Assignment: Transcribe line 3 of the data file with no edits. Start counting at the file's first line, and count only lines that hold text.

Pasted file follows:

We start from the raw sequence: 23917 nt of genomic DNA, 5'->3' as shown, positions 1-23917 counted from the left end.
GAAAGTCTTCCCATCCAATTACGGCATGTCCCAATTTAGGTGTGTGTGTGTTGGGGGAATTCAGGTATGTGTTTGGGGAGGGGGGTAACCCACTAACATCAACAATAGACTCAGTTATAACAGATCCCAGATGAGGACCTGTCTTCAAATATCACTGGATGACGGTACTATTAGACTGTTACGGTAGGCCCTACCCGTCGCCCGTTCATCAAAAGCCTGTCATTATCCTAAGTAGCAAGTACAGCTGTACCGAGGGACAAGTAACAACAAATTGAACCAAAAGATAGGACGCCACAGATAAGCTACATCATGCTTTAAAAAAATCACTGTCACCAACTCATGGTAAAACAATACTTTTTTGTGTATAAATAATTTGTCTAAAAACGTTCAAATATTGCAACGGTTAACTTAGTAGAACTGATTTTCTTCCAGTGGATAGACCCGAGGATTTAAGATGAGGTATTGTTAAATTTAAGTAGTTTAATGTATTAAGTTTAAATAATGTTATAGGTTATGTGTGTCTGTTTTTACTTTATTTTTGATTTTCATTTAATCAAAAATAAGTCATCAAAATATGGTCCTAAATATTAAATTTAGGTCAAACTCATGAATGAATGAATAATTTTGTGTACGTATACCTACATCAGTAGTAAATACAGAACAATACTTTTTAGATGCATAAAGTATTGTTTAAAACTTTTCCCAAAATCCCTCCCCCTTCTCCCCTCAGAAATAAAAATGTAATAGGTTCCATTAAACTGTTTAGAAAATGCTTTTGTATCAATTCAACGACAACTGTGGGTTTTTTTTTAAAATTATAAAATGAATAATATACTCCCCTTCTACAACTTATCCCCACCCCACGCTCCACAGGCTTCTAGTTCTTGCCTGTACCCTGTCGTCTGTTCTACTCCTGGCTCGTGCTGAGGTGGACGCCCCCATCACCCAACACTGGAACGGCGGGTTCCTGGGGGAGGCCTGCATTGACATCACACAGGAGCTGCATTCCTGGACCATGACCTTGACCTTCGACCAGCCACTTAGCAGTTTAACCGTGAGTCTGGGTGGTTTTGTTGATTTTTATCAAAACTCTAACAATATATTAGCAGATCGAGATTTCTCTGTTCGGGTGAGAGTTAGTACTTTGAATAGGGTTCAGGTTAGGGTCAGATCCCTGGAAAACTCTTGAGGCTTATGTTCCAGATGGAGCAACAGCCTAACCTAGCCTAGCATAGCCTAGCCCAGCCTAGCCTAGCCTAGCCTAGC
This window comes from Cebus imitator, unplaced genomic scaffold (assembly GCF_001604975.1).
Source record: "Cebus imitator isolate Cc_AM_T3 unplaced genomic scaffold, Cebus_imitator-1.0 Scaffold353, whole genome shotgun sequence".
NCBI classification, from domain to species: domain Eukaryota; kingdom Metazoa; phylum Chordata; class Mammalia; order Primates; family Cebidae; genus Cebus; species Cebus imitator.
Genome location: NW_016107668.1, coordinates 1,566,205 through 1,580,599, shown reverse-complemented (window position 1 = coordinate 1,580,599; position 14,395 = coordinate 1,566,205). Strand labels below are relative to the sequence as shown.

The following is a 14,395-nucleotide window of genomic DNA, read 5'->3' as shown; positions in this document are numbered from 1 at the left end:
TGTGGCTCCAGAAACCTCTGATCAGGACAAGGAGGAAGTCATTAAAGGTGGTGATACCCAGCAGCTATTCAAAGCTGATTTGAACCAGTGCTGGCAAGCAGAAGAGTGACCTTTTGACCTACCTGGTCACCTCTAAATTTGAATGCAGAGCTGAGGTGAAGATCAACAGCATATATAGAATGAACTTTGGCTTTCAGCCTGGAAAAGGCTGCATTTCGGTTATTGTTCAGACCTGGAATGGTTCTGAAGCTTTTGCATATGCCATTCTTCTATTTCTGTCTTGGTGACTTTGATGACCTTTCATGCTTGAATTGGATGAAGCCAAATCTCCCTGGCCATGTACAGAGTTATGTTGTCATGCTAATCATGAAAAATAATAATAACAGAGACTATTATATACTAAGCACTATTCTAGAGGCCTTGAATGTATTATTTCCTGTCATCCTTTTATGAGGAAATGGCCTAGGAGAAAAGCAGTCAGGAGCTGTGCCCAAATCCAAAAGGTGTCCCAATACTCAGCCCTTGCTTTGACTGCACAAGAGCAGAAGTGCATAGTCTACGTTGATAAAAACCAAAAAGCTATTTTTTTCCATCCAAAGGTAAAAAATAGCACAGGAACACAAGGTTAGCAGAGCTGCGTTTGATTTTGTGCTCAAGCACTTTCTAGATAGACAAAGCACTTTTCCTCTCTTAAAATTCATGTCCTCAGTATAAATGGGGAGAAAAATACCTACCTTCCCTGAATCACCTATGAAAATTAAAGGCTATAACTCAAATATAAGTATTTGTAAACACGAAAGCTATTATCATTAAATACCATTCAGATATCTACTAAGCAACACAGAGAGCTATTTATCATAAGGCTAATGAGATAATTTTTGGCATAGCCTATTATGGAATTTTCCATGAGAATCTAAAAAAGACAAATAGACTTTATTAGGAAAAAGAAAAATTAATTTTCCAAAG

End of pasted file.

This window comes from Cebus imitator, unplaced genomic scaffold (assembly GCF_001604975.1).